The Second Season of Jonas MacPherson|
by Lesley Choyce,
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|The Rhythms Of Nature
by Dayv James-French
AT THE AGE of 69, Jonas MacPherson sees himself in the exact middle of his life: his past stretches behind him into infinity, his future will last for eternity. What constitutes his "second season" whether it`s the act of reflection that dominates the novel, or the preparation for a next incarnation that he approaches with little fear but some caution, or even the new beginning he`s forced to make after the death of his beloved wife, Eleanor -- is never conclusively spelled out, although the theme of temporality is
evidenced by the cycle of the calendar year in the arrangement of the 12 chapters. (I have to stop myself from calling them stories; they seem fashioned as such, excepting the very last, which wraps up some connective threads running through the others.)
MacPherson is something of a mystic (perhaps gnostic is a better word), in tune with the natural rhythms of the Nova Scotian landscape and lately indulging in heavy fasting, which gives him a transcendent vision. As he says: "The months are very important to me. Name a month and it rings inside me like a sound, a colour, a package of emotion and smelt."
Lesley Choyce recreates the internal world of a crusty but tender Maritimer with compassion and insight, although the latter is sometimes a trifle glib; the sensibility of a younger, external influence shows through on occasion. An otherwise delightful passage about MacPherson`s son, Carey, seems jarringly sophisticated and contemporary in its surround of folksy wisdom and acceptance of superstition:
He worked hard at making himself unhappy and this worried me. He had the ambition of an American and I tried to weed I at out of him with love ... [he] was afraid he`d grow up to he like me, a contented old fart without a mortgage or a civilized job and not a debt in the world.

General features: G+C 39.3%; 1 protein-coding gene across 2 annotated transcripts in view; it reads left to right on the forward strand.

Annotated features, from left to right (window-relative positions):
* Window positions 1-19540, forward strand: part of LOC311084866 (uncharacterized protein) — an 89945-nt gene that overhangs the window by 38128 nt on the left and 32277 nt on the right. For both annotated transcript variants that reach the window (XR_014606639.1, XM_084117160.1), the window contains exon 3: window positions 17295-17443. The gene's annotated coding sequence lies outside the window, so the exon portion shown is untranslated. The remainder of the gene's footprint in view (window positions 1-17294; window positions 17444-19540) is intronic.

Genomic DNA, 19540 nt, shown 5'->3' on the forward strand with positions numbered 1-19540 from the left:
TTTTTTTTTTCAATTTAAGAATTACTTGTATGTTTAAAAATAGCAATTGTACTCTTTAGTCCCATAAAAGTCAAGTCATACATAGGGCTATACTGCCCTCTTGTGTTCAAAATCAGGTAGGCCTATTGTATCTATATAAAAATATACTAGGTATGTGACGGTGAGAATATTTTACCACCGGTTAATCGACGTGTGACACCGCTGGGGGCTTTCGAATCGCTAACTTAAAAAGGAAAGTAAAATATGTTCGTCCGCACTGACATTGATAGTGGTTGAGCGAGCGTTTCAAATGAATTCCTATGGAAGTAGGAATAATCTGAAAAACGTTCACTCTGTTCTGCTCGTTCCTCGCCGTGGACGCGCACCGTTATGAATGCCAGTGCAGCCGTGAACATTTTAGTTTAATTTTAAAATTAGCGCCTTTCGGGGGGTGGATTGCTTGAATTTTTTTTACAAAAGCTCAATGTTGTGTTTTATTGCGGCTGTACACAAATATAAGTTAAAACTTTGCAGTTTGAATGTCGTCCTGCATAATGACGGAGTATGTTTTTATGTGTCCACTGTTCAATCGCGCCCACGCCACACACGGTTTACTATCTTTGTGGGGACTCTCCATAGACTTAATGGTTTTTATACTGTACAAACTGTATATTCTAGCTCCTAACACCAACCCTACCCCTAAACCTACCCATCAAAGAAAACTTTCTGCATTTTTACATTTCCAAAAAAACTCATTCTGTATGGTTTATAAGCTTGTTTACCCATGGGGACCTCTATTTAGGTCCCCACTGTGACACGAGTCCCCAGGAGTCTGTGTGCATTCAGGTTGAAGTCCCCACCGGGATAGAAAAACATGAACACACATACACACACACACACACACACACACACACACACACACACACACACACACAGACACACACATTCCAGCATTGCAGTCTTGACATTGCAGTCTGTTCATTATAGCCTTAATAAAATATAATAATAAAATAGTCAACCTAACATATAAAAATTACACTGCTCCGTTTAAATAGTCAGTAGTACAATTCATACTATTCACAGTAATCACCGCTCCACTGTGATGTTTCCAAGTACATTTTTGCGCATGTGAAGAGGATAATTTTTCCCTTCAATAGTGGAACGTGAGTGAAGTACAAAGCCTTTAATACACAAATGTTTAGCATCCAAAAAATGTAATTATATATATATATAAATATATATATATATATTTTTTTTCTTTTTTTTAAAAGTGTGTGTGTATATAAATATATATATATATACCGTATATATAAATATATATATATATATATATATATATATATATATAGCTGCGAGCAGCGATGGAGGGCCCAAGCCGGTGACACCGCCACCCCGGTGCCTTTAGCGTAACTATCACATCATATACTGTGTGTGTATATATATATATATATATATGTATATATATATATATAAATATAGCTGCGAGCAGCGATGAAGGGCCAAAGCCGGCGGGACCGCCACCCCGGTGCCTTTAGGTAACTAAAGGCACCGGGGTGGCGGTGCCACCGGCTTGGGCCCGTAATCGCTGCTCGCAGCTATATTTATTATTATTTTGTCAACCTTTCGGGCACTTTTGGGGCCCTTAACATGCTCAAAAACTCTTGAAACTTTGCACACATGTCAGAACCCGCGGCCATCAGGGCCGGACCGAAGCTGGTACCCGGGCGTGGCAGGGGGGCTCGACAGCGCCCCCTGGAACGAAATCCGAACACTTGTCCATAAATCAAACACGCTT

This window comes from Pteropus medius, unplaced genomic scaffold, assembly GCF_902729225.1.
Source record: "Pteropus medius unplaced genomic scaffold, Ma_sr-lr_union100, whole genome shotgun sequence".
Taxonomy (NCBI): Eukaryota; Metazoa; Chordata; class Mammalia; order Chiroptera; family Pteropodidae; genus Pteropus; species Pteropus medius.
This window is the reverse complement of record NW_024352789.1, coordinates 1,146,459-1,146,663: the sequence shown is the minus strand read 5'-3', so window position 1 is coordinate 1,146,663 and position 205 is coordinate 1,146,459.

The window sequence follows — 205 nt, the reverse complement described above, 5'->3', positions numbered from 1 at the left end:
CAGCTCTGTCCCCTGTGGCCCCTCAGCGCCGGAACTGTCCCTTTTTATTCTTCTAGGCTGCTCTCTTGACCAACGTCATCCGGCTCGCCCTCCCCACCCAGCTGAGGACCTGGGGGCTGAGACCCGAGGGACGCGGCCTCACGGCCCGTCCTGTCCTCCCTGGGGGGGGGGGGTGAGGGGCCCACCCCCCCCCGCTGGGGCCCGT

But debts in, or to, the world provide the impetus for many of the chapters. MacPherson acknowledges his life`s lessons in anecdotal form, veering away from explicit moralizing, but allows his conclusions to stand as testaments to spiritual growth, although ambiguities abound. Easy answers may also be worthless.
A not-very-bright woman is caught up in the religious fervour of a mulatto Baptist until his sacrificial goat becomes her talisman of a true creed, and, quite possibly, the model for her revenge. Joe Allen Joe, the last Micmac in the area, wins a suit against the expropriation of a parcel of land by having himself baptized a Christian. In allowing this exchange, the judge refuses to extrapolate further on the nature of identity "not wanting the law to be perverted too far toward justice
in one day." MacPherson and a young art student, Kelly, strive to rescue a beached whale, although they both know that, once freed, it might strand itself again. This may he the weakest section of the book, rife as it is with stereotypical roleplaying. Kelly`s response to the whale`s plight is an emotional one; she seems incapable of action other than soliciting male help. MacPherson takes charge and supplies the brains and most of the muscle power, although once she`s told what to do, the much younger Kelly helps row the rescue boat. When his strength was almost gone "Kelly stopped rowing suddenly and kissed me hard on the mouth ... She wanted to make sure I didn`t give LIP. And I knew I would`t."
I started to wonder how this man`s love could cure his son`s ambition -- by taking his mind off the task at hand? by reducing human striving to the games of men and women? -- but finally I decided that whales are worth saving, by whatever means, and I let go of my niggling negativity.
The hooks power comes more from Choyce`s careful use of language than from the events of the man`s life. Descriptive Passages draw the reader into a convincing, recreated world and the metaphors are often strikingly original. A car going over a cliff lands in a "fistfight of metal against rock." When MacPhersons experience and his expression come together, The Second Season of Jonas MacPherson stands as a fine novel